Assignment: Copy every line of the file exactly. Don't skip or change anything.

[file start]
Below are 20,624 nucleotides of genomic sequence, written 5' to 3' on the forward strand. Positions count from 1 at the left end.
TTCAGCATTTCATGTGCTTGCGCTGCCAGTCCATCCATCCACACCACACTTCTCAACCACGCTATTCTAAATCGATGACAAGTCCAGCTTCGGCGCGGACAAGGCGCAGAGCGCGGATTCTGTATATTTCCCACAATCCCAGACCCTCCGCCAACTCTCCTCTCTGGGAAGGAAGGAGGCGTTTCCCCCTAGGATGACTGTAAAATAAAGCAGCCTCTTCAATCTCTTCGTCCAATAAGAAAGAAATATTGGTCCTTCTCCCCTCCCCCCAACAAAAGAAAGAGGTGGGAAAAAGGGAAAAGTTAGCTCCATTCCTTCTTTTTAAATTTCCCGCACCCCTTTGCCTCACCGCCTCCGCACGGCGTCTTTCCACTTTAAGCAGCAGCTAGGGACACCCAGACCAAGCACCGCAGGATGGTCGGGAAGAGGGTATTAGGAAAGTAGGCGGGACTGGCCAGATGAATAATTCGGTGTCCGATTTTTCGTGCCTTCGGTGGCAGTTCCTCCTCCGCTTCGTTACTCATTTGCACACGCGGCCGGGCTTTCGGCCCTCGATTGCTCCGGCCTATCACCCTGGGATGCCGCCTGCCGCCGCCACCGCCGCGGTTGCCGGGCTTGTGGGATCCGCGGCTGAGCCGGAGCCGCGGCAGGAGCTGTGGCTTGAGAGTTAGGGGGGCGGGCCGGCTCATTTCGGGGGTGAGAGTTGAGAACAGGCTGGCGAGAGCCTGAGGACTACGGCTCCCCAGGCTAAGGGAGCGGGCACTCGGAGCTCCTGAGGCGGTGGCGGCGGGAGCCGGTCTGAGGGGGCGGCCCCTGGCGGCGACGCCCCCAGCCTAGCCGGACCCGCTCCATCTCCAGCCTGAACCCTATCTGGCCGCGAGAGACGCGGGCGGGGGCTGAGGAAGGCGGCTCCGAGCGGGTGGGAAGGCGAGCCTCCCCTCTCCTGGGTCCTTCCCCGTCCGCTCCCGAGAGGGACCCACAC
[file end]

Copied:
Below are 20,624 nucleotides of genomic sequence, written 5' to 3' on the forward strand. Positions count from 1 at the left end.
TTCAGCATTTCATGTGCTTGCGCTGCCAGTCCATCCATCCACACCACACTTCTCAACCACGCTATTCTAAATCGATGACAAGTCCAGCTTCGGCGCGGACAAGGCGCAGAGCGCGGATTCTGTATATTTCCCACAATCCCAGACCCTCCGCCAACTCTCCTCTCTGGGAAGGAAGGAGGCGTTTCCCCCTAGGATGACTGTAAAATAAAGCAGCCTCTTCAATCTCTTCGTCCAATAAGAAAGAAATATTGGTCCTTCTCCCCTCCCCCCAACAAAAGAAAGAGGTGGGAAAAAGGGAAAAGTTAGCTCCATTCCTTCTTTTTAAATTTCCCGCACCCCTTTGCCTCACCGCCTCCGCACGGCGTCTTTCCACTTTAAGCAGCAGCTAGGGACACCCAGACCAAGCACCGCAGGATGGTCGGGAAGAGGGTATTAGGAAAGTAGGCGGGACTGGCCAGATGAATAATTCGGTGTCCGATTTTTCGTGCCTTCGGTGGCAGTTCCTCCTCCGCTTCGTTACTCATTTGCACACGCGGCCGGGCTTTCGGCCCTCGATTGCTCCGGCCTATCACCCTGGGATGCCGCCTGCCGCCGCCACCGCCGCGGTTGCCGGGCTTGTGGGATCCGCGGCTGAGCCGGAGCCGCGGCAGGAGCTGTGGCTTGAGAGTTAGGGGGGCGGGCCGGCTCATTTCGGGGGTGAGAGTTGAGAACAGGCTGGCGAGAGCCTGAGGACTACGGCTCCCCAGGCTAAGGGAGCGGGCACTCGGAGCTCCTGAGGCGGTGGCGGCGGGAGCCGGTCTGAGGGGGCGGCCCCTGGCGGCGACGCCCCCAGCCTAGCCGGACCCGCTCCATCTCCAGCCTGAACCCTATCTGGCCGCGAGAGACGCGGGCGGGGGCTGAGGAAGGCGGCTCCGAGCGGGTGGGAAGGCGAGCCTCCCCTCTCCTGGGTCCTTCCCCGTCCGCTCCCGAGAGGGACCCACAC